How is Selling a Condo Different Than a House?


|6 min read

Click here to browse our Real Estate Agent Directory and contact top-rated agents in your area!

Condos are quintessentially urban. They are a staple in metropolitans where real estate is highly desirable, but there is simply not enough land. But people still want to move there. So, developers switch from horizontal to vertical. Condominiums and other high-rise buildings become the norm (that doesn’t mean condominiums are exclusively high-rise). However, buying and owning a condo can be a very different experience than owning a house. And the differences extend to selling. Therefore, if you own a condo and are planning on putting it on the market, it’s essential to understand the differences between selling a condo and selling a house. 

Inventory and Demand

The condo inventory varies from market to market, and it may influence the sales process, especially time on the market. In Brooklyn, for example, condos spend less time on the market compared to houses. But the same cannot be said for another region, like Austin, Texas, where they may sit longer on the market.

The demand dynamics are also influenced by factors like prices, interest rates, and condo types. Luxury condos may take longer to sell in a weak market. Yet smaller and affordable condos might sell faster in the same market compared to more expensive houses. 

Different Buyer Pool

Condos and houses attract different types of buyers. People who are looking for more space, privacy, and a higher degree of control over their premises may prefer a house over a condo.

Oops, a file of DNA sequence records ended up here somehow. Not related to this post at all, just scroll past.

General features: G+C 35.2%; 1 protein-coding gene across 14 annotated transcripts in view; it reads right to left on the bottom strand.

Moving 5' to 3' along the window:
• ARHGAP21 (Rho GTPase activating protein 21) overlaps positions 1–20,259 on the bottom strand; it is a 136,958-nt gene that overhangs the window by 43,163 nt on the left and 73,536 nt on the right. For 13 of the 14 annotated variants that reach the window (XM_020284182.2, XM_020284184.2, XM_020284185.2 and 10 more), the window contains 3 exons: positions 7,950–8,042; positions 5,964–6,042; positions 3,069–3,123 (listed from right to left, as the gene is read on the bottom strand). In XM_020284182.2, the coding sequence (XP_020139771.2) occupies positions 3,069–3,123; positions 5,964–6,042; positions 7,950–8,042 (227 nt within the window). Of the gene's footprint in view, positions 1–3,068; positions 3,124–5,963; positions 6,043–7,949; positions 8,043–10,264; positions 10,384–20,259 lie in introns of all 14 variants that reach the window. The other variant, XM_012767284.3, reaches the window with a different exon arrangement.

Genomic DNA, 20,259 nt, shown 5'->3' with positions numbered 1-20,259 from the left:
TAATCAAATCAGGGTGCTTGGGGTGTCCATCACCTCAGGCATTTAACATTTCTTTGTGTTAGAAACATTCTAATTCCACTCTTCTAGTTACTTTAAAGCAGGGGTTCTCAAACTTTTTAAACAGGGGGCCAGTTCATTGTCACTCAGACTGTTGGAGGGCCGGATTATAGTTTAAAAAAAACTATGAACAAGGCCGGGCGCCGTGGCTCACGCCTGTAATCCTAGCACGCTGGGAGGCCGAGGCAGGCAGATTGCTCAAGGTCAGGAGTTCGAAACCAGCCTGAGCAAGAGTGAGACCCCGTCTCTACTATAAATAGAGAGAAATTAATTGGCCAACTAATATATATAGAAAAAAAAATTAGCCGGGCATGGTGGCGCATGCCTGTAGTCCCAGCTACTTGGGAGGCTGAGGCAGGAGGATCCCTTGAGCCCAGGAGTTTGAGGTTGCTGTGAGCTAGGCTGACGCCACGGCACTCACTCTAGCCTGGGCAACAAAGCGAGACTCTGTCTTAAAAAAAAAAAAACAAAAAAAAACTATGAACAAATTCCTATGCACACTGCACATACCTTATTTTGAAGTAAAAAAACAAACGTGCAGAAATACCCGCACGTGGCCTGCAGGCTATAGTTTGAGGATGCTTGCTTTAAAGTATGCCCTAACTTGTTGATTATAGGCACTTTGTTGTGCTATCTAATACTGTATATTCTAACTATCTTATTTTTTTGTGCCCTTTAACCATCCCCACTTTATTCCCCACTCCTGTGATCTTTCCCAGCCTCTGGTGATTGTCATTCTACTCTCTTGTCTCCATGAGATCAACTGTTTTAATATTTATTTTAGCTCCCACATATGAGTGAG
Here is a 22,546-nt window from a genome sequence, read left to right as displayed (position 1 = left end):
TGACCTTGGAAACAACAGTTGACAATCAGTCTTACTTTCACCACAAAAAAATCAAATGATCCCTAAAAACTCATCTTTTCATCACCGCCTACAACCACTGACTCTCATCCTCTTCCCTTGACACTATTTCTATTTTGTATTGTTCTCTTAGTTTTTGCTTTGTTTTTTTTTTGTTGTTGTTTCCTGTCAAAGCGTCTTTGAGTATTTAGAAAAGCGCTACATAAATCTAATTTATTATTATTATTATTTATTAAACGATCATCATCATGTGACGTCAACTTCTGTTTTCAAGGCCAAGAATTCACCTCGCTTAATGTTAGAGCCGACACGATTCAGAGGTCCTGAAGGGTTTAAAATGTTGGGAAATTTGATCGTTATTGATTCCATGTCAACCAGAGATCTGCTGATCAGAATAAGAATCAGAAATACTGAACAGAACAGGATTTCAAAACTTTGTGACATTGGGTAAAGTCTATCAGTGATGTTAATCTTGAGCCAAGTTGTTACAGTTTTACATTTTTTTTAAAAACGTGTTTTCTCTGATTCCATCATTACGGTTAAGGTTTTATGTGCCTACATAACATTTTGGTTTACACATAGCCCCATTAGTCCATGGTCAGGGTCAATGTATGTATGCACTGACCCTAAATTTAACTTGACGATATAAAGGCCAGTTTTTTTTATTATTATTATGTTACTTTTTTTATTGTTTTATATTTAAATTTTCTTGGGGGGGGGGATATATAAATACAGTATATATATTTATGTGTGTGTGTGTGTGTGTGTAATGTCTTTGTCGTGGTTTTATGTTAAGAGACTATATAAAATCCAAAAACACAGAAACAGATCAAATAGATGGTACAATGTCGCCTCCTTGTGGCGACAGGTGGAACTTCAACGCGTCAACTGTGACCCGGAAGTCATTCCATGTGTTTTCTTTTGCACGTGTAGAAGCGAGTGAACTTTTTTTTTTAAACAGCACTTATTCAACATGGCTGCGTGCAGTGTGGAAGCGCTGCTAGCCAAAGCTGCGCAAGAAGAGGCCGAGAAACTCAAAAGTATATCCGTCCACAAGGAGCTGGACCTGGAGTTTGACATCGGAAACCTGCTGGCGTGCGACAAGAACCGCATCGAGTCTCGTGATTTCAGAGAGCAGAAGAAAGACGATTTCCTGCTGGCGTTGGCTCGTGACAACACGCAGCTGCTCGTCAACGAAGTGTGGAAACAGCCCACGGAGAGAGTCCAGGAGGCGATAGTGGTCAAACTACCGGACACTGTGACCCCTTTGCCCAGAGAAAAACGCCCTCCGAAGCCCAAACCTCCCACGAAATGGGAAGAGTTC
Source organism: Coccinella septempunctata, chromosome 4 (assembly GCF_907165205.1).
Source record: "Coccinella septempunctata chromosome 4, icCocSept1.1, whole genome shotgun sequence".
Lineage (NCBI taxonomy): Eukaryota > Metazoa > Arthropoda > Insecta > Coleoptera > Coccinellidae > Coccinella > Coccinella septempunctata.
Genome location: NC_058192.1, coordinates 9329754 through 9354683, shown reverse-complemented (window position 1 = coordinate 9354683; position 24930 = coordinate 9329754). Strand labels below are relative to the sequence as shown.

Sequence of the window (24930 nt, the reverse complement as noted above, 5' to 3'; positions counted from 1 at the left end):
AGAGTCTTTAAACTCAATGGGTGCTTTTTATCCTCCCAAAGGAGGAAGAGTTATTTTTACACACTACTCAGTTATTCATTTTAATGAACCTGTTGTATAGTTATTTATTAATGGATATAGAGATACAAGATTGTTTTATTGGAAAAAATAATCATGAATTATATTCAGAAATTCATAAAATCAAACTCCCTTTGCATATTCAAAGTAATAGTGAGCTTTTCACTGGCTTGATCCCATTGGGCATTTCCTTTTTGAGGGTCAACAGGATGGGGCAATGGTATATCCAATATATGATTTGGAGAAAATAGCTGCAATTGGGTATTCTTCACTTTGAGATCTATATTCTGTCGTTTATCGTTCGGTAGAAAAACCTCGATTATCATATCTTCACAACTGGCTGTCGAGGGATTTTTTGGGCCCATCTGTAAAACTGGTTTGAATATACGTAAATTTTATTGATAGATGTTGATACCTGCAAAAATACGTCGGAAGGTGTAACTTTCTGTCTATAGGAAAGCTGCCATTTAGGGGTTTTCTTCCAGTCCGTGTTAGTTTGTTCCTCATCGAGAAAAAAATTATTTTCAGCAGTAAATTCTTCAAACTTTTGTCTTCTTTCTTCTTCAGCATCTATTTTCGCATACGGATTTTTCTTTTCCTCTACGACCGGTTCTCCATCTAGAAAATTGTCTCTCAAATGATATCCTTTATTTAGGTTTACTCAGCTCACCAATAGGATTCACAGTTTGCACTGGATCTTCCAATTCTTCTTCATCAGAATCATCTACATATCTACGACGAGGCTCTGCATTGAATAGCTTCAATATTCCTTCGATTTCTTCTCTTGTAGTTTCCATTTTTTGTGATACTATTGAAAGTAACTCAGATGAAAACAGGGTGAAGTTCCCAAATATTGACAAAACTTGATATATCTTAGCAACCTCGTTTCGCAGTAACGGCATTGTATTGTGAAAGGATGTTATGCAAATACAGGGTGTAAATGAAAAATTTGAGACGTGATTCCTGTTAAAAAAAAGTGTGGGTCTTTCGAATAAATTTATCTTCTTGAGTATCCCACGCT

In contrast, potential condo buyers may be looking for good amenities and a central/desirable location. This is important to understand. The knowledge of what your potential buyers might be looking for can help you (and your agent) take the right marketing approach. Knowing your buyer can help you convey the most desirable features of your property to potential buyers. In addition, it can help you in the negotiation process. 

Control Over The Property

When you own a house, you have control over the entire property, including its exterior and roof. The result is that you have more options to improve your property.

However, when you have a condo, you are limited to what’s inside the walls of your apartment. No matter how exceptionally beautiful your apartment is on the inside, you may still lose potential buyers if the condominium building itself looks rundown.

But the opposite is just as true. If your building is in great shape and has fundamental strengths like a good location and low monthly fees, you may benefit. Even if you sell your condo as-is, you may make a good profit.

So, if you are planning on renovating your condo before selling, look into other external factors potential buyers will look into before making a buying decision. If they are not in your favor, it might be difficult to recoup your investment.